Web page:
2020–2021 BCSC Basic and Clinical Science Course™
3 Clinical Optics
Introduction: Quick-Start Guide to Optics and How to Refract
Part 2: How to Refract
Step 2: Occlude 1 Eye
Occlude the Left Eye, Refract the Right Eye First
The next step is to occlude 1 eye in order to refract the patient’s other eye.
Barring exceptional circumstances, begin by occluding the left eye, so as to do the initial refraction in the right eye.
If you are using a phoropter, you may dial an opaque occluder into place using the accessory wheel (Figure I-23A).
If the patient is cooperative and will not find it too distracting, it is often preferable to occlude the nonrefracting eye with a plus lens, such as the +1.50 D retinoscopy lens (marked “R”) in the accessory wheel of the phoropter (Figure I-23B). This practice often better relaxes the accommodation of the eye you are refracting than occlusion of the fellow eye with an opaque occluder. However, this method will not work well on patients with latent hyperopia—first verify that the +1.50 D lens really does reduce the visual acuity. Dial in extra plus lens power if needed. This process is known as fogging. If you suspect hyperopia, attempt to relax accommodation by gradually dialing in plus sphere power, 1 click (0.25 D) every 15–20 seconds while talking amiably with the patient, until the visual acuity is substantially reduced.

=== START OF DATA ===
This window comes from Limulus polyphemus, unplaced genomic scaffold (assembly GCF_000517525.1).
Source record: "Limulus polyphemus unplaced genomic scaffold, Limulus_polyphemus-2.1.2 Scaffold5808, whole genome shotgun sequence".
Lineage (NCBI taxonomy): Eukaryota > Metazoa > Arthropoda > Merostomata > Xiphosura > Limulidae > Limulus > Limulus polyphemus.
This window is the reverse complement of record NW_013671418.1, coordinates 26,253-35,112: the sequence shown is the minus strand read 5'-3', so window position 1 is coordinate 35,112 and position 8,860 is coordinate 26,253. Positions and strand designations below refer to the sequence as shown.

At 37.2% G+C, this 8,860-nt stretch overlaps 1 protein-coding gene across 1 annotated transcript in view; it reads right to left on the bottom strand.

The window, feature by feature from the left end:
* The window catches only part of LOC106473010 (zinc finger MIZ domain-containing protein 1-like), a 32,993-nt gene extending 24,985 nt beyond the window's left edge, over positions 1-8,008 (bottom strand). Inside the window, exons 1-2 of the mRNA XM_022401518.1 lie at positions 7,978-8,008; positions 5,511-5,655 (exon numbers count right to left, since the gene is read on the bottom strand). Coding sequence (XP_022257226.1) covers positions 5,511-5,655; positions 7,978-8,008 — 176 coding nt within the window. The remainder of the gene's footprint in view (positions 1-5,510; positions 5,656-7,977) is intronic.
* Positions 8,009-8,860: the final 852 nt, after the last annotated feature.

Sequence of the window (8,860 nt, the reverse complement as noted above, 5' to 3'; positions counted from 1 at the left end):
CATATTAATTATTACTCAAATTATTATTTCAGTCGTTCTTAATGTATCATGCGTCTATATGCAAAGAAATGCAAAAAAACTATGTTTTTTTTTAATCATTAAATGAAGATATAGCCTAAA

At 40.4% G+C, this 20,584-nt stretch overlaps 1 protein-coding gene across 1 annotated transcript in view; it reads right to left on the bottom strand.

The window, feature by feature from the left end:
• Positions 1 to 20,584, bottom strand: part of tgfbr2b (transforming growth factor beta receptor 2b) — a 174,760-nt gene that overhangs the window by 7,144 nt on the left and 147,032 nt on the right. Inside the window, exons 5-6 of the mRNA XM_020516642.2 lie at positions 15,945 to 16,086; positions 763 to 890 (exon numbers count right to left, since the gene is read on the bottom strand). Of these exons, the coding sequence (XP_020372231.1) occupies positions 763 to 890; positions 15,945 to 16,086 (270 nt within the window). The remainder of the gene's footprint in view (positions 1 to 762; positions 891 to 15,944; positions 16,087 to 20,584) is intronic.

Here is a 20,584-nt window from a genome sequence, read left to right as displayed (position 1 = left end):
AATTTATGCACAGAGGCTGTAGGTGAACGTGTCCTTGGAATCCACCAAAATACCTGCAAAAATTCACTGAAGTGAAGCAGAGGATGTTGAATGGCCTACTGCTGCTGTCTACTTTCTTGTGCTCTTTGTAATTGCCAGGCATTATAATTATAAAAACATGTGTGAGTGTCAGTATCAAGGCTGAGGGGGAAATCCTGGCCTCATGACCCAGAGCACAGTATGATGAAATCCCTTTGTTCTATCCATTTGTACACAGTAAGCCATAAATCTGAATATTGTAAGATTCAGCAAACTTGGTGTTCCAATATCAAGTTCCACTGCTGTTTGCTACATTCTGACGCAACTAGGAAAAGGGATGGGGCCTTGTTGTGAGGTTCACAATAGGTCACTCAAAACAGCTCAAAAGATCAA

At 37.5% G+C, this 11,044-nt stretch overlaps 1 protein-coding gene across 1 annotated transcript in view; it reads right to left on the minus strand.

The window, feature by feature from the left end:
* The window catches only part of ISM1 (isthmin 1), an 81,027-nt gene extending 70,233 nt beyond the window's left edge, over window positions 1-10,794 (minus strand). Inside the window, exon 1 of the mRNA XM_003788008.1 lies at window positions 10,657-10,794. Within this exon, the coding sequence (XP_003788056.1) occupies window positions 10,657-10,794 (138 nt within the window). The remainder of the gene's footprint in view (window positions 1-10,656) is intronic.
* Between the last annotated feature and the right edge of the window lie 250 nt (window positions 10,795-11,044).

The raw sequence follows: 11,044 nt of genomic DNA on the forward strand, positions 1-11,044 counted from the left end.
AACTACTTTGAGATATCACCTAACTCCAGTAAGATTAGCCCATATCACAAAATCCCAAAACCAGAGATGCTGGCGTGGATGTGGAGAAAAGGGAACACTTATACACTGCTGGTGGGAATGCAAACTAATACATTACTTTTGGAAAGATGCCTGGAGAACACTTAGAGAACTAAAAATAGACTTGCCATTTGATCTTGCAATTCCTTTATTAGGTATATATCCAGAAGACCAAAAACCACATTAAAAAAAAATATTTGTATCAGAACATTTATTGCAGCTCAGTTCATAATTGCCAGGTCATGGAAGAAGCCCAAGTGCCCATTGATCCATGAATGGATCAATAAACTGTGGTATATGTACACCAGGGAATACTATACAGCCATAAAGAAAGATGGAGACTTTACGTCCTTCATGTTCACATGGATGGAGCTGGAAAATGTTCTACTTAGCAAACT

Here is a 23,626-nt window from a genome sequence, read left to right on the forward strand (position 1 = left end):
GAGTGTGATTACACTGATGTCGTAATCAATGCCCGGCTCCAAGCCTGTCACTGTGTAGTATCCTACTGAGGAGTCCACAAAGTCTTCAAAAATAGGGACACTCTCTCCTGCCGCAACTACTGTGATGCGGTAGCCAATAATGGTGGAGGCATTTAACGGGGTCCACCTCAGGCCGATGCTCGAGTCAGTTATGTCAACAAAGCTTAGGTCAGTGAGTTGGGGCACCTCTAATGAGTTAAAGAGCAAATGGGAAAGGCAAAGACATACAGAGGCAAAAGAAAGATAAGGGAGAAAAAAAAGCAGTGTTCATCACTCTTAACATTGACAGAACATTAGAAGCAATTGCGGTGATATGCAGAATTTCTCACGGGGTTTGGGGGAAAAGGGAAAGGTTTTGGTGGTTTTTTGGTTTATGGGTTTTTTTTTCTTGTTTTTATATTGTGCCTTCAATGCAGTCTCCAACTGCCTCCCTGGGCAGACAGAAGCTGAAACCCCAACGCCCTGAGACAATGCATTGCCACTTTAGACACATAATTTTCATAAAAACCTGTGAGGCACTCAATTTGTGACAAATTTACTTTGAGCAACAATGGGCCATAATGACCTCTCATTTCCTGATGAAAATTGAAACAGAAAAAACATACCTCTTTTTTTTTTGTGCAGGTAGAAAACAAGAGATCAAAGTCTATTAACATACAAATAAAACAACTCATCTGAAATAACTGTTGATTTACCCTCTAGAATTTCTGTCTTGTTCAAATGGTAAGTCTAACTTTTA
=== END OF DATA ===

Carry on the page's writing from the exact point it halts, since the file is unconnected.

Figure I-23 Occluding the right side of the phoropter: A, opaque occluder. B, +1.50 D “R” accessory lens. Notice the settings of the accessory wheel for the right eye, at the top left of the photos.
Excerpted from BCSC 2020-2021 series : Section 3 - Clinical Optics. For more information and to purchase the entire series, please visit https://www.aao.org/bcsc.